Though they are wonderful tools that have transformed how we live and work, computers also cause about as many problems as they solve. We can see these problems in the way that work has crept into our private time via email; in the ways teenagers choose to socialize with their peers via text messaging and social networks, often to the exclusion of the world around them (and parents); and in the way that we prepare the written drafts of our work.
In each case, these problems aren’t the result of malicious intent. Rather, they were unforeseen consequences of a transformative technology. When it was originally developed, email was a great way to quickly exchange letters with friends and colleagues. Its original designers never intended it to become the way in which a large number of people organize their daily lives. Nor was the introduction of text messaging or social networks meant to cause teenagers (or adults) to socially withdraw into an online world, but to provide an efficient and convenient way to keep people connected. This is also true in the changes that word processors and communications software have brought to the process of writing.
The Limitations of Word Processing
In the old days, writing was slow and methodical. It involved scratching out your words on a piece of paper, pecking them out on a typewriter, or engraving them into stone. Making changes to your draft was difficult (particularly if you chose to engrave). It required that you rewrite sections that you had already prepared. If you wanted a clean draft, you would have to recopy everything.
But all of the work also had a side effect: it forced you to plan, revise, and rewrite. In the process of re-copying the words, you also had to read them and to ask yourself questions, like: “Is this really what I intend to say?”, “Might this be better structured?”, or “Do I want to use such forceful language?”
Then, along came the computer and it became easy to modify the words on the page. Instead of laboriously copying, it was possible to word process.
In far too many ways to count, this change has been marvelous and miraculous. Instead of wasting effort recopying what has already been written, word processors gave writers the precious gift of time. Time to explore other ideas, to rethink the structure of a draft, or to polish the prose. Unfortunately, though, they also made it easy to be lazy by encouraging processing instead of to writing.
When we word process, it is tempting to sit down and start writing, usually without thinking through questions of purpose, audience, content, strategy, or effectiveness. Word processors provide a beautifully clean draft, which we may be tempted to send off without careful revision. In short, by making things easy, word processors encouraged the development of bad habits.
Even more unfortunately, these influences weren’t just limited to the solitary writer working on his own. They also changed the way in which we collaborate. Gerald Grow summarizes these changes well in his timeless essay, “How Computers Cause Bad Writing”:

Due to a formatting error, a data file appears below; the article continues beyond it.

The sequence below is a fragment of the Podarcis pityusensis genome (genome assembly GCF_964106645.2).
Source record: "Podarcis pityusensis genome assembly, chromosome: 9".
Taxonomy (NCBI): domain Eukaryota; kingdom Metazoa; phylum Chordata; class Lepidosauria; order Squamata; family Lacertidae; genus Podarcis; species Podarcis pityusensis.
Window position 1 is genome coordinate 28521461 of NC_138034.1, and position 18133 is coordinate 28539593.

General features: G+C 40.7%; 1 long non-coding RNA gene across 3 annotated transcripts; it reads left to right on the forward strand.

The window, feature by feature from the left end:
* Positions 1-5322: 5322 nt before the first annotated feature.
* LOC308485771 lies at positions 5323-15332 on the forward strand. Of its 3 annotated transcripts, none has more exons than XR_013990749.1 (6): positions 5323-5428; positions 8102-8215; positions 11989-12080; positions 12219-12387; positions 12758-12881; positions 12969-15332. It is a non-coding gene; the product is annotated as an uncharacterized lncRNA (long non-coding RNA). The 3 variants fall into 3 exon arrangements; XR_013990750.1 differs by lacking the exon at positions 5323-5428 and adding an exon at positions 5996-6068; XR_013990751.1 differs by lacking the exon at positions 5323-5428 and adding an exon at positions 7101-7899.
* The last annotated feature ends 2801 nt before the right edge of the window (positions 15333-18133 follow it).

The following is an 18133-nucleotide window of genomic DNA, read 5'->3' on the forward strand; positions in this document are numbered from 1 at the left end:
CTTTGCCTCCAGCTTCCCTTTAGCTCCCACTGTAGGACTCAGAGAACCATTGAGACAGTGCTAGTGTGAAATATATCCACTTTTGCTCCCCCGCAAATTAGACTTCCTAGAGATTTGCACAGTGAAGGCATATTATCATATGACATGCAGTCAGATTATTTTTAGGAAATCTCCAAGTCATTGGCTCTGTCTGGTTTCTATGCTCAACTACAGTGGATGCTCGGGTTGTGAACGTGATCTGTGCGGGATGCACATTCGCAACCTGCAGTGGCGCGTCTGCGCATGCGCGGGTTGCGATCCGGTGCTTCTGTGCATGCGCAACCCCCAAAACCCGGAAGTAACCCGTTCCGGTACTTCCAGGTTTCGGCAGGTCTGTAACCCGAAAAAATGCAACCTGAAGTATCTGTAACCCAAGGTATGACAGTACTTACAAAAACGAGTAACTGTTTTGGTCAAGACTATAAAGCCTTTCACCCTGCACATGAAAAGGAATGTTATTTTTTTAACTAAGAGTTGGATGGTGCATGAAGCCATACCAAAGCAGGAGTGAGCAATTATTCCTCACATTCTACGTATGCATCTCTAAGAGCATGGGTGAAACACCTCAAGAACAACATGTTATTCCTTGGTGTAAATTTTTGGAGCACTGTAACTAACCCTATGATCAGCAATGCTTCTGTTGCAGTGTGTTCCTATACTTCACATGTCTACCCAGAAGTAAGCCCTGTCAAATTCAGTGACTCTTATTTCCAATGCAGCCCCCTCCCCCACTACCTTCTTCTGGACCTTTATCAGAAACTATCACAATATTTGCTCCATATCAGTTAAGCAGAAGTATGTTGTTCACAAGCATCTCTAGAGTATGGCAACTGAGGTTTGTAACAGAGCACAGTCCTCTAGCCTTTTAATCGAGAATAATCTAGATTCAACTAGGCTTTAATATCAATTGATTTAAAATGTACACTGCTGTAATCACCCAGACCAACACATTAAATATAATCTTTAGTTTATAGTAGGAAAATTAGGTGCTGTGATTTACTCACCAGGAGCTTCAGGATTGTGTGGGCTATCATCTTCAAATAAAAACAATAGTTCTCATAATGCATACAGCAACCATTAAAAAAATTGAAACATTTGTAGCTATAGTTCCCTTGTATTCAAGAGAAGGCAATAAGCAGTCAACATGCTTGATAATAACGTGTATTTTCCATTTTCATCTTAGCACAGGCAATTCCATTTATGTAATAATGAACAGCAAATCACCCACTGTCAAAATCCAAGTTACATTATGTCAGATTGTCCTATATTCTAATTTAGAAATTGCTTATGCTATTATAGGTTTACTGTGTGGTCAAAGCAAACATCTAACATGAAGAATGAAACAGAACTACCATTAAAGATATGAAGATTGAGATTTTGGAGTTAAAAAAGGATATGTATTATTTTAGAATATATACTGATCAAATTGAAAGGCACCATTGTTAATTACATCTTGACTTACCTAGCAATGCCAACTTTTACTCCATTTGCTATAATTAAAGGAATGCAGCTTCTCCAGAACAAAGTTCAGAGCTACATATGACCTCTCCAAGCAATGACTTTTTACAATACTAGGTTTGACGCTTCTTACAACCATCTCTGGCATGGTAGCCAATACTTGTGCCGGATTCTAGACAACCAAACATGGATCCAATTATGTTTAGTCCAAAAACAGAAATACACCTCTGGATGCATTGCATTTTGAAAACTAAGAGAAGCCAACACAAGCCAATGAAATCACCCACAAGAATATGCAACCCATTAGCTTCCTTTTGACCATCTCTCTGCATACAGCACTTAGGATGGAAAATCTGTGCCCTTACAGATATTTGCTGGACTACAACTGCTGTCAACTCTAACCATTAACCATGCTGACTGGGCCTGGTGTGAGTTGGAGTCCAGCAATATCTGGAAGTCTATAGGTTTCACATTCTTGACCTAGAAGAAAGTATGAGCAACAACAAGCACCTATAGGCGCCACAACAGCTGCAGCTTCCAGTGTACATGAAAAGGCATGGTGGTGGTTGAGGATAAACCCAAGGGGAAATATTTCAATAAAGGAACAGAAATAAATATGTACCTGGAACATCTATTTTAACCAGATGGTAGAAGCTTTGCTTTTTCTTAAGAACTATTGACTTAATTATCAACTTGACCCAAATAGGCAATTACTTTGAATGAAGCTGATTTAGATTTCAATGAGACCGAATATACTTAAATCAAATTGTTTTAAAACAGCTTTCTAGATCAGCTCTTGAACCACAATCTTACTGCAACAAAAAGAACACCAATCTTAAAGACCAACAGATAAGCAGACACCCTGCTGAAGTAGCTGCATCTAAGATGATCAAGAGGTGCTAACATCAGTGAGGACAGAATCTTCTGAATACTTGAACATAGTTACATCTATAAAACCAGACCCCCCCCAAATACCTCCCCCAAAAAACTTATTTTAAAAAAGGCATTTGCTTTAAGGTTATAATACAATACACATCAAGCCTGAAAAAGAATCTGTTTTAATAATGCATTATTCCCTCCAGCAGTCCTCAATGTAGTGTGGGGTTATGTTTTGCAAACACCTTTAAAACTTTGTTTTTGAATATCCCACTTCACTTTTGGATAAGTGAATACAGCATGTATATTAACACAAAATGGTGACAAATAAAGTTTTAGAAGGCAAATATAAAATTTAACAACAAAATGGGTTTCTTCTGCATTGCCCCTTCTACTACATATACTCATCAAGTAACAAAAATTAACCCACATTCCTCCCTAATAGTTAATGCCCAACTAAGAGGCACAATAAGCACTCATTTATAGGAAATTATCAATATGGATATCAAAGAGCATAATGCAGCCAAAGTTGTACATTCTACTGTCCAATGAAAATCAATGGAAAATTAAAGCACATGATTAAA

Before computers, the usual form of collaboration consisted of dividing up the work so that different authors wrote different chapters; then they reviewed one another’s work. Writing with computers, though, collaborators can enter into one another’s work so readily and revise it so easily that, in effect, co-authors can mutually co-write each sentence.
Grow’s article was written in 1988, and in the past twenty-five years, it’s gotten even easier to enter another’s files and “co-write each sentence.” Tools such as Google Docs even encourage you to work this way by providing the ability to co-write in real-time. It’s not only possible to mess about with other’s words, but as the original author produces them! (I’ve shared my feelings about these real-time collaboration features before, so I won’t do so here.)
There is just one problem with such intensive co-writing, though:
This kind of collaborative writing can be difficult to read. No two writers have quite the same sense about punctuation, tone, rhythm, headings, sentence variation, and the like. In collaborative works, I sometimes find grammatical conventions changing from the beginning to the end of the same sentence–because one author started the sentence and the other finished it.
In the worst cases, collaborative writing becomes a colloid of conflicting styles. In a document I recently edited, one section was written by a psychologist with a propensity for theoretical language, another by a computer programmer concerned mainly with the technical characteristics of machinery, another by a manager recording the history of the project. To complicate things, each author had inserted a few sentences (in his own style) in the midst of the other sections. Every time I reached a new major heading, the narrator changed voice–and the voices occasionally jumped around from sentence to sentence. It was schizophrenic prose, with faults that had been amplified by the easy editing made possible by the word processor.
Put another way, intensely processed documents lead to poor writing and misunderstanding.
Ownership of Ideas
Luckily, there’s a pretty simple solution. Instead of encouraging co-writing, it’s a good idea to have each author own a particular portion of the text. Not only the ideas it contains, but the words used to describe them.
When you give someone the ownership of a section, you provide them with leeway to explore how the material might be presented. You allow them time to say something meaningful.
Unfortunately, we live in a rushed world. Too much writing happens to stringent deadlines and it’s not possible to provide such generous gifts of time to a single person. Co-authors may need and require access to a draft in development. But that doesn’t mean that you abandon the idea of ownership. A single mind working on a particular section is more likely to produce something beautiful than a committee.